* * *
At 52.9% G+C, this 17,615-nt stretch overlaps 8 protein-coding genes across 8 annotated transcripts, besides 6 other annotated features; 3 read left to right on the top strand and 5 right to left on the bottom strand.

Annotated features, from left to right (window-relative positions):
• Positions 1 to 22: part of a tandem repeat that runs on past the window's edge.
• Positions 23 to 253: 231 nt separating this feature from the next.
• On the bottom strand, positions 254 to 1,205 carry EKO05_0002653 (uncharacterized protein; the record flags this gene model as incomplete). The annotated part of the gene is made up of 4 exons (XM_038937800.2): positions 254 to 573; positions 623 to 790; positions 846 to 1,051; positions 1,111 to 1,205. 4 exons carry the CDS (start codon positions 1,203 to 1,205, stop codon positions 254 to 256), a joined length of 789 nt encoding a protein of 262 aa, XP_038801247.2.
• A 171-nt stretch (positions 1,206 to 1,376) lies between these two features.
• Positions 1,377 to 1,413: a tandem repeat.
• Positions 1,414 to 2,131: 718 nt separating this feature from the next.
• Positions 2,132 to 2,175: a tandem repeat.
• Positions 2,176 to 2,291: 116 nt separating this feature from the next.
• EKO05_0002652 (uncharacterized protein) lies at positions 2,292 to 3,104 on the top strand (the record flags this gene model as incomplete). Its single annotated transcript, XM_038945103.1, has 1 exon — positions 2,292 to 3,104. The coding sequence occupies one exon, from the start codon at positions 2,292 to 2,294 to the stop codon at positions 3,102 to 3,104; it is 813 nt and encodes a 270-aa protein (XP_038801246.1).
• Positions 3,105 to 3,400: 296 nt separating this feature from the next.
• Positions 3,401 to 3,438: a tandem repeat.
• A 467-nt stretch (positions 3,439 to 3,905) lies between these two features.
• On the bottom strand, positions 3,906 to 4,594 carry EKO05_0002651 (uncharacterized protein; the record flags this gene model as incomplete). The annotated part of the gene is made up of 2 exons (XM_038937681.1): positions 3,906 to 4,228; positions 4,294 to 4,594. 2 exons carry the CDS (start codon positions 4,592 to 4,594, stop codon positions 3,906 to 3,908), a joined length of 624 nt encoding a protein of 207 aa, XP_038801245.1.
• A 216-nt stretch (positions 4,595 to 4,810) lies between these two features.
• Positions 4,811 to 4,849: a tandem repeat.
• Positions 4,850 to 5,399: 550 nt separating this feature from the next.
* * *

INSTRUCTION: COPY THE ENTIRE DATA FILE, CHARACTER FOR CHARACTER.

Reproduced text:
At 52.9% G+C, this 17,615-nt stretch overlaps 8 protein-coding genes across 8 annotated transcripts, besides 6 other annotated features; 3 read left to right on the top strand and 5 right to left on the bottom strand.

Annotated features, from left to right (window-relative positions):
• Positions 1 to 22: part of a tandem repeat that runs on past the window's edge.
• Positions 23 to 253: 231 nt separating this feature from the next.
• On the bottom strand, positions 254 to 1,205 carry EKO05_0002653 (uncharacterized protein; the record flags this gene model as incomplete). The annotated part of the gene is made up of 4 exons (XM_038937800.2): positions 254 to 573; positions 623 to 790; positions 846 to 1,051; positions 1,111 to 1,205. 4 exons carry the CDS (start codon positions 1,203 to 1,205, stop codon positions 254 to 256), a joined length of 789 nt encoding a protein of 262 aa, XP_038801247.2.
• A 171-nt stretch (positions 1,206 to 1,376) lies between these two features.
• Positions 1,377 to 1,413: a tandem repeat.
• Positions 1,414 to 2,131: 718 nt separating this feature from the next.
• Positions 2,132 to 2,175: a tandem repeat.
• Positions 2,176 to 2,291: 116 nt separating this feature from the next.
• EKO05_0002652 (uncharacterized protein) lies at positions 2,292 to 3,104 on the top strand (the record flags this gene model as incomplete). Its single annotated transcript, XM_038945103.1, has 1 exon — positions 2,292 to 3,104. The coding sequence occupies one exon, from the start codon at positions 2,292 to 2,294 to the stop codon at positions 3,102 to 3,104; it is 813 nt and encodes a 270-aa protein (XP_038801246.1).
• Positions 3,105 to 3,400: 296 nt separating this feature from the next.
• Positions 3,401 to 3,438: a tandem repeat.
• A 467-nt stretch (positions 3,439 to 3,905) lies between these two features.
• On the bottom strand, positions 3,906 to 4,594 carry EKO05_0002651 (uncharacterized protein; the record flags this gene model as incomplete). The annotated part of the gene is made up of 2 exons (XM_038937681.1): positions 3,906 to 4,228; positions 4,294 to 4,594. 2 exons carry the CDS (start codon positions 4,592 to 4,594, stop codon positions 3,906 to 3,908), a joined length of 624 nt encoding a protein of 207 aa, XP_038801245.1.
• A 216-nt stretch (positions 4,595 to 4,810) lies between these two features.
• Positions 4,811 to 4,849: a tandem repeat.
• Positions 4,850 to 5,399: 550 nt separating this feature from the next.